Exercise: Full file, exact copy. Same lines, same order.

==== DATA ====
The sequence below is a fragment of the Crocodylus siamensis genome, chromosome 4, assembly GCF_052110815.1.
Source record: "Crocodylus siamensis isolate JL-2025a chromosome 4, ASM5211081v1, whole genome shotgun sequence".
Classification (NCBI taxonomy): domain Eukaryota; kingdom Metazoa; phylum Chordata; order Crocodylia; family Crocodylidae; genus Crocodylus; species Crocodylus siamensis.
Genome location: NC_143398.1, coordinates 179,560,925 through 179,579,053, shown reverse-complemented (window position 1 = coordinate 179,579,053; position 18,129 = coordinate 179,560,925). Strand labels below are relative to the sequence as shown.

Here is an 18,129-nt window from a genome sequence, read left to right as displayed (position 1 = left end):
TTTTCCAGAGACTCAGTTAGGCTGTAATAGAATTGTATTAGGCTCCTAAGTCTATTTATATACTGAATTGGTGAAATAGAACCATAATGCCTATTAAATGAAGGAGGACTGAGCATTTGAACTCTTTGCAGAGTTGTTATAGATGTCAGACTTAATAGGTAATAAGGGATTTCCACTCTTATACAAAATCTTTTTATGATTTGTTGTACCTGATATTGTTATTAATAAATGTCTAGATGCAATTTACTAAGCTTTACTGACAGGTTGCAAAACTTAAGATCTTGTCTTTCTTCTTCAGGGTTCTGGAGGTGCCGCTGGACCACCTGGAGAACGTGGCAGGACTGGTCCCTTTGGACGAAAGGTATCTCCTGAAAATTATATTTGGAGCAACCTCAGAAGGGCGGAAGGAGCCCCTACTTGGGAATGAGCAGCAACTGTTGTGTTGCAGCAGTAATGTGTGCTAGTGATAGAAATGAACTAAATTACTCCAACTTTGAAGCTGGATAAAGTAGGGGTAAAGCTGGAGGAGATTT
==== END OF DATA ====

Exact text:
The sequence below is a fragment of the Crocodylus siamensis genome, chromosome 4, assembly GCF_052110815.1.
Source record: "Crocodylus siamensis isolate JL-2025a chromosome 4, ASM5211081v1, whole genome shotgun sequence".
Classification (NCBI taxonomy): domain Eukaryota; kingdom Metazoa; phylum Chordata; order Crocodylia; family Crocodylidae; genus Crocodylus; species Crocodylus siamensis.
Genome location: NC_143398.1, coordinates 179,560,925 through 179,579,053, shown reverse-complemented (window position 1 = coordinate 179,579,053; position 18,129 = coordinate 179,560,925). Strand labels below are relative to the sequence as shown.

Here is an 18,129-nt window from a genome sequence, read left to right as displayed (position 1 = left end):
TTTTCCAGAGACTCAGTTAGGCTGTAATAGAATTGTATTAGGCTCCTAAGTCTATTTATATACTGAATTGGTGAAATAGAACCATAATGCCTATTAAATGAAGGAGGACTGAGCATTTGAACTCTTTGCAGAGTTGTTATAGATGTCAGACTTAATAGGTAATAAGGGATTTCCACTCTTATACAAAATCTTTTTATGATTTGTTGTACCTGATATTGTTATTAATAAATGTCTAGATGCAATTTACTAAGCTTTACTGACAGGTTGCAAAACTTAAGATCTTGTCTTTCTTCTTCAGGGTTCTGGAGGTGCCGCTGGACCACCTGGAGAACGTGGCAGGACTGGTCCCTTTGGACGAAAGGTATCTCCTGAAAATTATATTTGGAGCAACCTCAGAAGGGCGGAAGGAGCCCCTACTTGGGAATGAGCAGCAACTGTTGTGTTGCAGCAGTAATGTGTGCTAGTGATAGAAATGAACTAAATTACTCCAACTTTGAAGCTGGATAAAGTAGGGGTAAAGCTGGAGGAGATTT